I also had moments of frustration in Greece, feeling as though I wanted to write something of value, but not quite having the time, energy or impetus. Knowing my body was still in recovery, I usually took spare moments for rest instead of creation. Having set out on this adventure with an intention to reflect on my path through writing, I had thus far felt either too busy, tired, lazy or sick to begin. I sensed there may have been some connection between my illness and my lack of writing, as though I physically had ‘something to say’ lodged in my throat. As I watched my mind frequently composing ‘something to say’, I gradually acknowledged that it was still somewhat invested in becoming ‘someone’ in the world. The effect of this desire was a freezing up of my natural expression, caught up instead in a search for ‘perfection’. Part of me wanted everything to be all figured out before I began. How many times must I face this same hurdle? I continue to remind myself I can only truly be myself, not effectively plan and present myself. In this light, any form of presentation can only reflect our past, not our true presence.

:)

Random stone Buddha.

Receiving a few acupuncture treatments from Molly (a doctor of Chinese medicine), my body began releasing some of the conflict it was going through. My perspective also clarified a bit, seeing that the body – in its own intelligence – was clearing space for purposes of its own. Whether that would translate into some sort of growth or deeper healing, I had to admit I simply did not know. Around the same time, I began reflecting on a pattern of illness arising on the road. Looking back at past travels, I saw a long string of illnesses emerging while I was away from home. It seemed I never let myself fall so fully apart at home as on the road, whether physically, emotionally or mentally. Strange though it may sound, I value these opportunities to fall apart a bit, to ‘peek through the cracks’ and glimpse more stable ground beneath everything else that comes and goes.

I started viewing illness as a storm, realizing that storms bring new ingredients into our environment, ingredients often essential for growth, healing, release, or re-calibration. A storm is not always enjoyable. (Healing often hurts.) But there is something of value to be uncovered in its wake. Aware that storms eventually clear our atmosphere, I figure there is wisdom in weathering them. We can surrender that which is otherwise clogging our space, opening ourselves to receive whatever other elements life may be ready to offer us. However speculative, these images at least inspired in me a renewed commitment to vigilant awareness and a deeper openness to falling into alignment with life’s will. My sense here is that by listening more intently within, I can speak more freely, fully and surely from my very centre, a source common to all. Speaking from life’s heart. Hardly about being heard, this is about sharing what comes from most deep within. The essence, not surprisingly, is love. And it resonates outwardly.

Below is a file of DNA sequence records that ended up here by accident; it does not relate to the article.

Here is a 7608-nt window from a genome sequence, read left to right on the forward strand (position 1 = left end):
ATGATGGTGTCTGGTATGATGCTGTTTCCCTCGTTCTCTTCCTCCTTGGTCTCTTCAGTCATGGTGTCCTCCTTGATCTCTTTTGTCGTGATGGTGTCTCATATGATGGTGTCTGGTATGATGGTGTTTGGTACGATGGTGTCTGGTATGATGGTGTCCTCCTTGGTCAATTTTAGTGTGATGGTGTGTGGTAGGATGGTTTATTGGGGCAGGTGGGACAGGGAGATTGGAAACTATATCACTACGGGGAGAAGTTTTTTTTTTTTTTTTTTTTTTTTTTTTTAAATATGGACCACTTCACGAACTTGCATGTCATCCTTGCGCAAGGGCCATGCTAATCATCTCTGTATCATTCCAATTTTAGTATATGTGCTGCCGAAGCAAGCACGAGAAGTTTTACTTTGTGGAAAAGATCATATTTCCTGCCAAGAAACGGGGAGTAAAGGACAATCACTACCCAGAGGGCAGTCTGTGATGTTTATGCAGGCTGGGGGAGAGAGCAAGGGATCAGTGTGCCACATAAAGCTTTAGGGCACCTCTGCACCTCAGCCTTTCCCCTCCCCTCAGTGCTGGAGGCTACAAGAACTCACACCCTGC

Amidst this (ongoing) inner work, supporting the yoga groups was an enjoyable and fitting setting. I loved being tucked into such a pretty little aquamarine cove – a slice of paradise – eating good food that I did not need to prepare, sleeping beside the sea, practicing daily yoga and sharing adventures in and around various Greek islands with fascinating people.

After facilitating our three groups in Greece, I took a van-load of fun folks to the Athens airport (listening to the Grateful Dead much of the way) and then jumped on a flight to Naples, set to lead a retreat at a convent in nearby Sorrento. Shortly after arriving at Convento San Francesco, my illness made a serious resurgence. My tonsils swelled up like golf balls. Though I would love to have weathered it without meds, I had committed to more responsibility for this final retreat (Franz and Molly busy leading another retreat in Greece). So I went for my third trip to the hospital in just over a month. I was prescribed a much stronger course of antibiotics than the first, and after a couple of days, the swelling receded. Fortunately, working alongside Franz’s cousin, Mario, the retreat carried on with only a few ‘learning moments’. It seemed somewhat easier on me perhaps because the group was from Toronto, which offered a sense of familiarity. We even found a few common connections between us. It also helped that the structure of their retreat left me little gaps to sneak away and nap during the day.

After the group fanned out in various directions (some bound for trains, others planes, and still more hanging around the area for further exploration), I picked up Franz’s son, Gabriele, from the family summer home up in the hills overlooking Sorrento and we headed north to Ebbio, the farm in Tuscany. We, of course, stopped for lunch in Naples, enjoying a couple of ridiculously delicious pizzas at Antica Pizzeria da Pasqualino. It was a perfect day for driving and the journey was smooth (though not quite as fast as if Mario had been behind the wheel). We reached the farm as the sun was about to set and I was grateful to be back at a place that feels a lot like a spiritual centre for me. I greeted several friends, human, plant and animal. The horses and donkeys seemed pleased to see me, as I was them. I visited a few of my favourite trees, walking the grounds and stopping to soak in the views. I even saw some day old puppies. 🙂 But after a month in the yoga loop – spinning in Franz’s orbit – I was feeling keen to keep moving, so my stay this time was brief. Franz found me a ride north to Milan with a friend of his and I hopped at the chance, with just under an hour’s notice.

Like many of Franz’s friends I have met before, Angelo was quite a character. Our journey to Milan was full of fascinating stories from a life thoroughly lived. I stayed a quick night in a youth hostel (realizing I was pushing the boundary of ‘youth’ now, as 35 is often a cutoff in some hostels) before hopping a bus to Munich, riding for the first time through Switzerland. I was excited to be dropping in on three good friends in the Munich area, catching up after a few years.